21/04/2017 BBC Business Live


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This is Business Live from BBC News with Aaron


High security in France after the gun attack in Paris


that left one policeman dead and two more seriously wounded.


It's a tense time for a nation on the brink of an election.


Live from London, that's our top story.


Yes - it's a historic moment for France as voters go to the polls


on Sunday for its closest election in living memory and one that'll


have consequences far beyond its own borders,


posing major risks for the European project.


Also in the programme, we're going to find out why America thinks


cheap steel from Asia is a threat to national security.


And we will bring to the latest market action as investors wrap up


another trading week. And we'll be getting


the inside track on global economic challenges and the threat


of protectionism - words of warning from the IMF's


boss Christine Lagarde. All this and more with our economics


correspondent Andrew Walker. Online shoppers in the UK spend more


per household than consumers We start in France,


where the shooting in Paris has interrupted final campaigning


in what was already being called the most unpredictable Presidential


election in living memory. Centrist favourite Emmanuel Macron


and far-Right Marine Le Pen look likely to go through after Sunday's


vote to a run-off on May 7th. But they are closely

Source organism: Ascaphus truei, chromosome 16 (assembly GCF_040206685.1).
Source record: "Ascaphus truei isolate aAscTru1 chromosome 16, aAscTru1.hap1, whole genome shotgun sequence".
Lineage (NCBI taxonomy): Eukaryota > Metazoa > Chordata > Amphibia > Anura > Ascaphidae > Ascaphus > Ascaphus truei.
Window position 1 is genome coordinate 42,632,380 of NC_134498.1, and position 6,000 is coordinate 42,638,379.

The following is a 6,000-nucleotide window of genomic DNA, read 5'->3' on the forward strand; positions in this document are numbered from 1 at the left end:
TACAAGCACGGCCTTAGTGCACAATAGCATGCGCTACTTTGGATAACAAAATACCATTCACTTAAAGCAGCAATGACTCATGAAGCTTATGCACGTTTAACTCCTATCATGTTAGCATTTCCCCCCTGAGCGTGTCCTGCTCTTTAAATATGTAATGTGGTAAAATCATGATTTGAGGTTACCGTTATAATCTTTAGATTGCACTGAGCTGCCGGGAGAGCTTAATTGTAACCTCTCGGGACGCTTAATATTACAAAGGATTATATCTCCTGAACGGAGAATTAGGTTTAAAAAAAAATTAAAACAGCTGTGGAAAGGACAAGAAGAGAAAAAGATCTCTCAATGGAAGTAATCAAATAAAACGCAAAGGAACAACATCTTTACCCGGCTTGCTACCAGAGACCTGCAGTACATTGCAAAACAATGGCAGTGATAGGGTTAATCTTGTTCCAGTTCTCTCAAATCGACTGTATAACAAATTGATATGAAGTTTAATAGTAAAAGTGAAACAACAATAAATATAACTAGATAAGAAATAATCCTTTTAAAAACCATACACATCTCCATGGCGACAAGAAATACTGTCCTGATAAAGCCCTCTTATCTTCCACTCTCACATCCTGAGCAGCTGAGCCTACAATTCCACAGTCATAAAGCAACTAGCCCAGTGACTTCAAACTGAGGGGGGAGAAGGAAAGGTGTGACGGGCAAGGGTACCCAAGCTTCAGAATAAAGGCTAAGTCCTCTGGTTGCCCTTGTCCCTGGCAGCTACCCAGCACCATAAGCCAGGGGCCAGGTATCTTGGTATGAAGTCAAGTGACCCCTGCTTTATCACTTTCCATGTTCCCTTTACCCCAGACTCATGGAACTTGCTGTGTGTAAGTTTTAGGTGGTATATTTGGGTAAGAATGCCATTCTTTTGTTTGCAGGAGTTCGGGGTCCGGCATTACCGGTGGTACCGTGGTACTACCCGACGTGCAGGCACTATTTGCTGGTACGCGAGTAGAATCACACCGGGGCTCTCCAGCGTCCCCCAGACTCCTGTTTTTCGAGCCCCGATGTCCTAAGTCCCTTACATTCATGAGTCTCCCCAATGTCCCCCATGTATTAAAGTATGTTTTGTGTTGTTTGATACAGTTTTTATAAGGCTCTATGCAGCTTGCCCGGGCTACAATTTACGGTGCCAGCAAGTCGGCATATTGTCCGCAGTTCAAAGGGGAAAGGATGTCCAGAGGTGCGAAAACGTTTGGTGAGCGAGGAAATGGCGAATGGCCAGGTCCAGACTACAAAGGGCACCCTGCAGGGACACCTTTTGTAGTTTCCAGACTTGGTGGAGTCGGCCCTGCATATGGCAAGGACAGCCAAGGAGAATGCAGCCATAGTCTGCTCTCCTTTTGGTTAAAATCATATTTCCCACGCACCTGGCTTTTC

followed by conservative Francois Fillon and far-left


candidate Jean-Luc Melenchon Socialist Benoit Hamon, though,


is being given little chance Security is of course right back


at the top of the agenda. But there are other huge issues


for financial markets. Number one is the fate


of the single currency. Le Pen wants to abandon it


and bring back the Franc. Melenchon says it should be reformed


and the independence of the European Macron and Fillon are supporters


of the euro and want to see So does Melenchon unless, he says,


Europe agrees to his reforms. Macron wants a stronger EU


and Fillon wants more control The other major issue


for the business world - labour reform, and France's famous


35-hour working week. Melenchon wants to cut


the working week even At the other end of the spectrum,


Fillon wants to scrap the 35-hour limit altogether and make it easier


to hire and fire. Douglas Webber is a professor


of political science at Insead. I have to start by asking you, after


last night's shooting, what is the mood light in Paris this morning? I


think the mood is rather sombre and of course people are asking what


impact if any disc attack last night will have on the election result on


Sunday. The financial markets are nervous, they really don't know


which way this election is going to go and the different outcomes could


have a very different impact on the euro, couldn't they? That is quite


correct, you have described very neatly and very well the contrasting


positions of the major candidates, two on the radical left and the


radical right would certainly risk taking France out of the euro zone,


out of the EU. Emmanuel Macron is pro-European and wants to strengthen


European integration, Francois Fillon is somewhere between them and


Europe. What about the issue of labour reform that Aaron mentioned?


Two opposing views from the main candidates, Melenchon wants to cut


the working week, Fillon looking to scrap the 35 hour limit. Here in the


UK we are always hearing the French are more productive than we are. If


France is so productive, why is the working week even an election issue?


Well, France has a very high level of unemployment, around 10%, it is


twice the size of countries such as the UK, the US and Germany, and the


candidates are competing about which policies could best bring down the


high-level of mass unemployment, about 3.5 million, 2.5 million


French people have been out of work for more than a year, about 20% of